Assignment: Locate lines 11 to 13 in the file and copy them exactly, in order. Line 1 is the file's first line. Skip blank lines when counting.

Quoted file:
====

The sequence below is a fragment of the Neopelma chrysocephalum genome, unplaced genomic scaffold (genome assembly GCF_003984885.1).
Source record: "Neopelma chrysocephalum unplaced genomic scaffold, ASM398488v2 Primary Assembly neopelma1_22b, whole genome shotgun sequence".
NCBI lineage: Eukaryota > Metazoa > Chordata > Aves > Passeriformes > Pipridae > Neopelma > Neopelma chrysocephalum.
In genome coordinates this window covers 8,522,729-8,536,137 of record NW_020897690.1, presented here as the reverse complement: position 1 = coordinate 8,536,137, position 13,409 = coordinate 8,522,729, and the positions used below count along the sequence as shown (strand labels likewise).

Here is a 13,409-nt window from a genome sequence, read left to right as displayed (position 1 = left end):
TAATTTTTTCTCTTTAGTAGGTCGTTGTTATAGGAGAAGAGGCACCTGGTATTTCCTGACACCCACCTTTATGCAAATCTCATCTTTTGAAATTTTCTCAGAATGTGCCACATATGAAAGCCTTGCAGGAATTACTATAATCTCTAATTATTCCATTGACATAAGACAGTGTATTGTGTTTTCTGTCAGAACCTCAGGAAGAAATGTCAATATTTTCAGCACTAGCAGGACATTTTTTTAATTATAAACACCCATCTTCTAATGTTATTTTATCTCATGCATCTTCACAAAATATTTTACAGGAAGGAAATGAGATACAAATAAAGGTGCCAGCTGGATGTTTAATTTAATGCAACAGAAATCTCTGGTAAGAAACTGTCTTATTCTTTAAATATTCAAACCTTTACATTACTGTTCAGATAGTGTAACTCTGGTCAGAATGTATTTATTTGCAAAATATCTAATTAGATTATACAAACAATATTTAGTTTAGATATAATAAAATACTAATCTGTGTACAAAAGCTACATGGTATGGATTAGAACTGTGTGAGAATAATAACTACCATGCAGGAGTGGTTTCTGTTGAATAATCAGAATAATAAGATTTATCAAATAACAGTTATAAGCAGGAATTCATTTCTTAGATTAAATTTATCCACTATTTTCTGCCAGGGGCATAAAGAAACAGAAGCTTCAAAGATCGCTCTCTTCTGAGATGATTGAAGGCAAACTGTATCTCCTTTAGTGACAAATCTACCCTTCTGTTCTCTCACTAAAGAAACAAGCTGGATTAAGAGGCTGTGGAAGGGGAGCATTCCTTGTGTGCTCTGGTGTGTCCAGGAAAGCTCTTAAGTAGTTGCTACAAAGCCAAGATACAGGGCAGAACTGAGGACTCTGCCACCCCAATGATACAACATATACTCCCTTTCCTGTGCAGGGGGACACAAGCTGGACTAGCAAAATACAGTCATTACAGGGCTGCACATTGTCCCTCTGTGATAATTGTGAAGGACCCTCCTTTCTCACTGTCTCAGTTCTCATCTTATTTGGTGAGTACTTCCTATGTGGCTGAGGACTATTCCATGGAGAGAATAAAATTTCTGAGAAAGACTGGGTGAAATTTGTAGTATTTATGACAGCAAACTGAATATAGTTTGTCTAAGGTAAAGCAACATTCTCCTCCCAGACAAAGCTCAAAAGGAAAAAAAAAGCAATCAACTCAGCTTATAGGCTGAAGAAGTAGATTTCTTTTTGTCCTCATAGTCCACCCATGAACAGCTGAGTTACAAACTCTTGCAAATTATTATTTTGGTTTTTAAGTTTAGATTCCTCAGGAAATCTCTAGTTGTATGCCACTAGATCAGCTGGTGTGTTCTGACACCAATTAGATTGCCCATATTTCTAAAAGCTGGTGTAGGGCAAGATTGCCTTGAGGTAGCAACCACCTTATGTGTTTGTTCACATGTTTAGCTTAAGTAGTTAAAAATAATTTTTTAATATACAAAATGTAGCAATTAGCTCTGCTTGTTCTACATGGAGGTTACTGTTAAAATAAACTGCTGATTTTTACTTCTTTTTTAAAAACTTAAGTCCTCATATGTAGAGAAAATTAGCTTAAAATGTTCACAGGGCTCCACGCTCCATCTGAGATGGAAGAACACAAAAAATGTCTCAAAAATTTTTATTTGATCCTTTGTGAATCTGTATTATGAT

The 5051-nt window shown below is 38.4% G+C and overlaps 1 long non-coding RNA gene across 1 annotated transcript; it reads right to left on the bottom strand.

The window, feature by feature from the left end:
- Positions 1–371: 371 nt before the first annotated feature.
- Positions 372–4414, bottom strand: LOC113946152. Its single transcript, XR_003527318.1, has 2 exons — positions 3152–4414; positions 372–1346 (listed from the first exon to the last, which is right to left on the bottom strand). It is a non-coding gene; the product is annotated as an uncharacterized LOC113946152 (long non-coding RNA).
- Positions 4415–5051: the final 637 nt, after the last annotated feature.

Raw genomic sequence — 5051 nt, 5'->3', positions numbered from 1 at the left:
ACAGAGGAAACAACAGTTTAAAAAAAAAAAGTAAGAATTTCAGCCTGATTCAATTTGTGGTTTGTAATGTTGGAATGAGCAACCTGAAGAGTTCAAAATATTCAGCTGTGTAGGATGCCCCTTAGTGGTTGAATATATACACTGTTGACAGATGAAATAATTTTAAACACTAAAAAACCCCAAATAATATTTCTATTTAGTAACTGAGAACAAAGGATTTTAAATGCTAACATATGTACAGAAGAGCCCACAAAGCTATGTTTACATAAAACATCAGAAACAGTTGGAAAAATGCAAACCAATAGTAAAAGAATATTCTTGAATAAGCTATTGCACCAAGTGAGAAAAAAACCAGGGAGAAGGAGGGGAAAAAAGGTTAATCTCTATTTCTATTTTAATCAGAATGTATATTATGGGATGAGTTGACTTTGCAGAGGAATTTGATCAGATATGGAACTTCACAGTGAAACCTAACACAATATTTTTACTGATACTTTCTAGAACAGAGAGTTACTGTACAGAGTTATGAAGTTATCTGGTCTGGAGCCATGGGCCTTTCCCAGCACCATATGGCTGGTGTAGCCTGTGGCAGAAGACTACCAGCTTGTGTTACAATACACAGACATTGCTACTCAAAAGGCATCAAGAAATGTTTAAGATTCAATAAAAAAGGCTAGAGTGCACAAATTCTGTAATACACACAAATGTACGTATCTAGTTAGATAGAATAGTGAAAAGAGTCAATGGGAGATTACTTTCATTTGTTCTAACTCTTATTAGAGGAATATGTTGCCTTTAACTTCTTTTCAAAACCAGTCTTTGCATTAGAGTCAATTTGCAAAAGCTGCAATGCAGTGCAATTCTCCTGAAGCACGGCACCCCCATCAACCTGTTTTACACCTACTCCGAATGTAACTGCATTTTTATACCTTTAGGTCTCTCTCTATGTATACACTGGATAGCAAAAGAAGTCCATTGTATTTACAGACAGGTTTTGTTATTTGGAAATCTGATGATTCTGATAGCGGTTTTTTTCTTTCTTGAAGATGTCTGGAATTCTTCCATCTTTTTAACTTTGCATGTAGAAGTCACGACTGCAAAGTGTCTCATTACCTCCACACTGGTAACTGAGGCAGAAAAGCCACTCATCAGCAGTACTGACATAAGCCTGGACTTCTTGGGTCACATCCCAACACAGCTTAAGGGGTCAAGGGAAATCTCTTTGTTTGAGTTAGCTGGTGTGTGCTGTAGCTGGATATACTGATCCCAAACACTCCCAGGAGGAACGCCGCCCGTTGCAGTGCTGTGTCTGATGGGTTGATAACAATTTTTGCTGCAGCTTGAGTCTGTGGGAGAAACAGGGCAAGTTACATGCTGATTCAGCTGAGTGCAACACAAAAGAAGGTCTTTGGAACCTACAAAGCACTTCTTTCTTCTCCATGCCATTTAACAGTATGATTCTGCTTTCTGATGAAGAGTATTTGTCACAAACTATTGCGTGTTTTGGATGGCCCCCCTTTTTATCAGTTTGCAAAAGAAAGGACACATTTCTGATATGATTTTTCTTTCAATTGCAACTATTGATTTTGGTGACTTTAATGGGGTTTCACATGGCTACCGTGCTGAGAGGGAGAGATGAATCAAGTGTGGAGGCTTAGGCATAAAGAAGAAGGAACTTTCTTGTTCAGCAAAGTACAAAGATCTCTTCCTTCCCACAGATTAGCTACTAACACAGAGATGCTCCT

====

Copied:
- Positions 4415–5051: the final 637 nt, after the last annotated feature.

Raw genomic sequence — 5051 nt, 5'->3', positions numbered from 1 at the left:
ACAGAGGAAACAACAGTTTAAAAAAAAAAAGTAAGAATTTCAGCCTGATTCAATTTGTGGTTTGTAATGTTGGAATGAGCAACCTGAAGAGTTCAAAATATTCAGCTGTGTAGGATGCCCCTTAGTGGTTGAATATATACACTGTTGACAGATGAAATAATTTTAAACACTAAAAAACCCCAAATAATATTTCTATTTAGTAACTGAGAACAAAGGATTTTAAATGCTAACATATGTACAGAAGAGCCCACAAAGCTATGTTTACATAAAACATCAGAAACAGTTGGAAAAATGCAAACCAATAGTAAAAGAATATTCTTGAATAAGCTATTGCACCAAGTGAGAAAAAAACCAGGGAGAAGGAGGGGAAAAAAGGTTAATCTCTATTTCTATTTTAATCAGAATGTATATTATGGGATGAGTTGACTTTGCAGAGGAATTTGATCAGATATGGAACTTCACAGTGAAACCTAACACAATATTTTTACTGATACTTTCTAGAACAGAGAGTTACTGTACAGAGTTATGAAGTTATCTGGTCTGGAGCCATGGGCCTTTCCCAGCACCATATGGCTGGTGTAGCCTGTGGCAGAAGACTACCAGCTTGTGTTACAATACACAGACATTGCTACTCAAAAGGCATCAAGAAATGTTTAAGATTCAATAAAAAAGGCTAGAGTGCACAAATTCTGTAATACACACAAATGTACGTATCTAGTTAGATAGAATAGTGAAAAGAGTCAATGGGAGATTACTTTCATTTGTTCTAACTCTTATTAGAGGAATATGTTGCCTTTAACTTCTTTTCAAAACCAGTCTTTGCATTAGAGTCAATTTGCAAAAGCTGCAATGCAGTGCAATTCTCCTGAAGCACGGCACCCCCATCAACCTGTTTTACACCTACTCCGAATGTAACTGCATTTTTATACCTTTAGGTCTCTCTCTATGTATACACTGGATAGCAAAAGAAGTCCATTGTATTTACAGACAGGTTTTGTTATTTGGAAATCTGATGATTCTGATAGCGGTTTTTTTCTTTCTTGAAGATGTCTGGAATTCTTCCATCTTTTTAACTTTGCATGTAGAAGTCACGACTGCAAAGTGTCTCATTACCTCCACACTGGTAACTGAGGCAGAAAAGCCACTCATCAGCAGTACTGACATAAGCCTGGACTTCTTGGGTCACATCCCAACACAGCTTAAGGGGTCAAGGGAAATCTCTTTGTTTGAGTTAGCTGGTGTGTGCTGTAGCTGGATATACTGATCCCAAACACTCCCAGGAGGAACGCCGCCCGTTGCAGTGCTGTGTCTGATGGGTTGATAACAATTTTTGCTGCAGCTTGAGTCTGTGGGAGAAACAGGGCAAGTTACATGCTGATTCAGCTGAGTGCAACACAAAAGAAGGTCTTTGGAACCTACAAAGCACTTCTTTCTTCTCCATGCCATTTAACAGTATGATTCTGCTTTCTGATGAAGAGTATTTGTCACAAACTATTGCGTGTTTTGGATGGCCCCCCTTTTTATCAGTTTGCAAAAGAAAGGACACATTTCTGATATGATTTTTCTTTCAATTGCAACTATTGATTTTGGTGACTTTAATGGGGTTTCACATGGCTACCGTGCTGAGAGGGAGAGATGAATCAAGTGTGGAGGCTTAGGCATAAAGAAGAAGGAACTTTCTTGTTCAGCAAAGTACAAAGATCTCTTCCTTCCCACAGATTAGCTACTAACACAGAGATGCTCCT